Death Becomes Her

“People from a planet without flowers would think we must be mad with joy all the time to have such things about us.” Iris Murdoch

IMG_0420These roses on my coffee table are several days old. Sumptuous and velvety, they have yet to come into their prime. They smell sweet but in three days the odor will be more pungent. Mustier, more of an acquired taste perhaps, of something good turning to bad. Like an artisanal developed perfume as opposed to a mass market scent. Until they are without odor at all.

Elsewhere in my apartment there are examples more beautiful to look at. This one is from a past Valentine’s Day and an old boyfriend whose bloom faded much sooner. The boyfriend’s, that is.

IMG_0386In the bedroom, these ones are wilting to perfection. Their petals are crepey like granny’s skin, their tips are curling and age spotted. Stiff wing-like outer layers make noise like tissue paper while those at the core are still soft, fragile in a different way. The outer petals will snap off and disintegrate into dust motes. All of stooped posture, unable to raise their heads.

“Deep within their roots, all flowers keep the light.” Theodore Roethke.


Know that if you give me flowers I will cherish them for a long time. The leaves in my kitchen echo the ones that are falling from the trees outside. But they have been here for many seasons and will stay until I move out. They will not, however, withstand transplantation.

IMG_0367IMG_0389Dried petals pooling in a vase look so precious. And baby’s breath, although brittle, naturally preserves itself commendably. No injectables there.

“The fact that flowers don’t last forever makes them beautiful.” Damien Hirst.

IMG_0416IMG_0408Vintage flowers and vintage bag converse in the hallway all the while sneaking admiring glances in the mirror.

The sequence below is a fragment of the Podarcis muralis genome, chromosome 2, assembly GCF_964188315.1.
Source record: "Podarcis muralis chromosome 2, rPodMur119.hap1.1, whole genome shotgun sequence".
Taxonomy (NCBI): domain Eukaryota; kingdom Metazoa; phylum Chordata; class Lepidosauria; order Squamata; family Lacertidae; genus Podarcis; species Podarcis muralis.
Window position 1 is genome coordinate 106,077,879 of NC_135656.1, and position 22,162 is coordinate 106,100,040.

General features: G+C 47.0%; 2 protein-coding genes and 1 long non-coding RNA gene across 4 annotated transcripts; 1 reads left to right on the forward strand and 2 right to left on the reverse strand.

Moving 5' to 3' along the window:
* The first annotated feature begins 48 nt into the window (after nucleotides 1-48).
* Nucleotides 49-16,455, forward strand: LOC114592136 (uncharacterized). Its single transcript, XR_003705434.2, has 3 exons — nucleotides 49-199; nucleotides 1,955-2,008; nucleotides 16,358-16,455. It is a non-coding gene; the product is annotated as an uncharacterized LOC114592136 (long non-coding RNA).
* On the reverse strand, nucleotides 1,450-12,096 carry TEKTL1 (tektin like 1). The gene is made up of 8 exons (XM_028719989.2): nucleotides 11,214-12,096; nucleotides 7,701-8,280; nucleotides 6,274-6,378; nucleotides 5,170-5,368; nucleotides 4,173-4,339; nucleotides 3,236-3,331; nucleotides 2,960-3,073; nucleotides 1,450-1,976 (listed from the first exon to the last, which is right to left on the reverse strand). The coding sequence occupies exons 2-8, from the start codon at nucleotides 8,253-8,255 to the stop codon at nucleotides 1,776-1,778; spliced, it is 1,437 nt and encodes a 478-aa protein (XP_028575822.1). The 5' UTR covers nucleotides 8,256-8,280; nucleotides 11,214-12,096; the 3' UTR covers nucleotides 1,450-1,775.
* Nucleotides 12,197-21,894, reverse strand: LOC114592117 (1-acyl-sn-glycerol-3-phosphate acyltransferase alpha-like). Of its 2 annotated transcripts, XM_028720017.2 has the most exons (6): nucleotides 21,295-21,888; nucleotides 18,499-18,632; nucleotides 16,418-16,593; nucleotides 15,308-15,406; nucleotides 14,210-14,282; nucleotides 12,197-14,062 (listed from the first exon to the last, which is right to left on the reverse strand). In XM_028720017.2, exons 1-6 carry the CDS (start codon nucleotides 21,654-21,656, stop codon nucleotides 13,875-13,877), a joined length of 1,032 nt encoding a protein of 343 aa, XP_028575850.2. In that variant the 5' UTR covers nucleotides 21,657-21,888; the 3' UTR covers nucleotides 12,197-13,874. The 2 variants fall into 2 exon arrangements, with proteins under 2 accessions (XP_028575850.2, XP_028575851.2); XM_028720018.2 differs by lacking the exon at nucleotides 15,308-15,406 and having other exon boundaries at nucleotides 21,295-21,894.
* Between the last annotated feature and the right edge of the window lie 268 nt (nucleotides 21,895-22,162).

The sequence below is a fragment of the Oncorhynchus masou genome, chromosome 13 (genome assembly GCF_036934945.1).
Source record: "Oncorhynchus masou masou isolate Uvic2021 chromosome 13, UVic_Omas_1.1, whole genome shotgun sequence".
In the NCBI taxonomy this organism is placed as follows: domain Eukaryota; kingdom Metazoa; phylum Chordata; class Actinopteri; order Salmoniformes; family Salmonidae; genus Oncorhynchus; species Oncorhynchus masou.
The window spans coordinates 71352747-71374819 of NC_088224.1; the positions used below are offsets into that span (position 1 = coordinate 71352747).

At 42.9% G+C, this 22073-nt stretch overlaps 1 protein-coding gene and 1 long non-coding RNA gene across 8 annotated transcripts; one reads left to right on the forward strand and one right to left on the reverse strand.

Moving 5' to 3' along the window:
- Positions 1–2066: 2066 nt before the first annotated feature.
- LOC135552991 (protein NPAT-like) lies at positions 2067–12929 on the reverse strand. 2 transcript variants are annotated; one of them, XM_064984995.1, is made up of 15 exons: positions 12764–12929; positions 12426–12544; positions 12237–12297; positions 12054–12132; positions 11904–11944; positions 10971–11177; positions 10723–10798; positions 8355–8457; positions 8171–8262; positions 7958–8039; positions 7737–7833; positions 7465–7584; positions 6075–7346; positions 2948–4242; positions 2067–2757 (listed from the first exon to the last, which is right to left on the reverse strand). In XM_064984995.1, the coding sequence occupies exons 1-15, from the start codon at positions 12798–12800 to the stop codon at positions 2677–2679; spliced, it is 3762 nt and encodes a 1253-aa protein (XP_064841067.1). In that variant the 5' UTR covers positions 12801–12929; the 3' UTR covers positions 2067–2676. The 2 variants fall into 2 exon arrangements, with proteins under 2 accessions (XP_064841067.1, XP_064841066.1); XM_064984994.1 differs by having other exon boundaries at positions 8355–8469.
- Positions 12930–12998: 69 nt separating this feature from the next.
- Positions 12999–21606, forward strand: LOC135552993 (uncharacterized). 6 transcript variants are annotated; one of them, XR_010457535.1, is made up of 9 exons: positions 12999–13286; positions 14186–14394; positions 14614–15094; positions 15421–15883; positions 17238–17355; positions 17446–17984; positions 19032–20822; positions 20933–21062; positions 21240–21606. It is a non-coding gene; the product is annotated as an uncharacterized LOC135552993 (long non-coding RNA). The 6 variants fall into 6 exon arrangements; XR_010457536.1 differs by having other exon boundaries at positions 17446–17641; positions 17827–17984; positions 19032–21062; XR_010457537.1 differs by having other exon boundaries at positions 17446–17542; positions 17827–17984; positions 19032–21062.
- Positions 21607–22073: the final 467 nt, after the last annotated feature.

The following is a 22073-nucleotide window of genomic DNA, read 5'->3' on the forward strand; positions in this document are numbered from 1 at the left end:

This one’s head is always turned to the bookshelf. A literary rose. But he does double duty as security guard of my I ❤ NY piggy bank.

“If you take a flower in your hand and really look at it, it’s your world for a moment.” Georgia O’Keefe.

But some, unfortunately, I have to turn away. There are no more available plots in the flower cemetery.

IMG_0433But those whose physical stay has been fleeting remain with me for posterity. In their gorgeous decrepitude they resemble chiffon  dresses, pulpy fruit, Gaudi towers, fleshy human limbs. In photographs they retain all their diminished splendor. And on my blog now too.

IMG_0440IMG_0438“I work with language. I love the flowers of afterthought.” Bernard Malamud

My novel is now available. You can buy Silk for the Feed Dogs here.


  1. Hi, Jackie!

    Just wanted to let you know that I loved what you said about dooming your daughter to have a great day.

    P.S. Have a great weekend.

    P.S.S. Can I interview you for my blog?

    Cinthia Ritchie Author of “Dolls Behaving Badly” Grand Central Publishing/Hachette Book Group Publication date: Feb. 5

    • Hi Cinthia,
      Think you might have me mixed up with another clever, witty, frightfully charming blogger friend as I don’t have a daughter but you can certainly interview me for your blog. I’d be delighted, even as an impostor with a daughter. I’ll pick one up before then, I’ve done worse things.
      You have a great weekend too.

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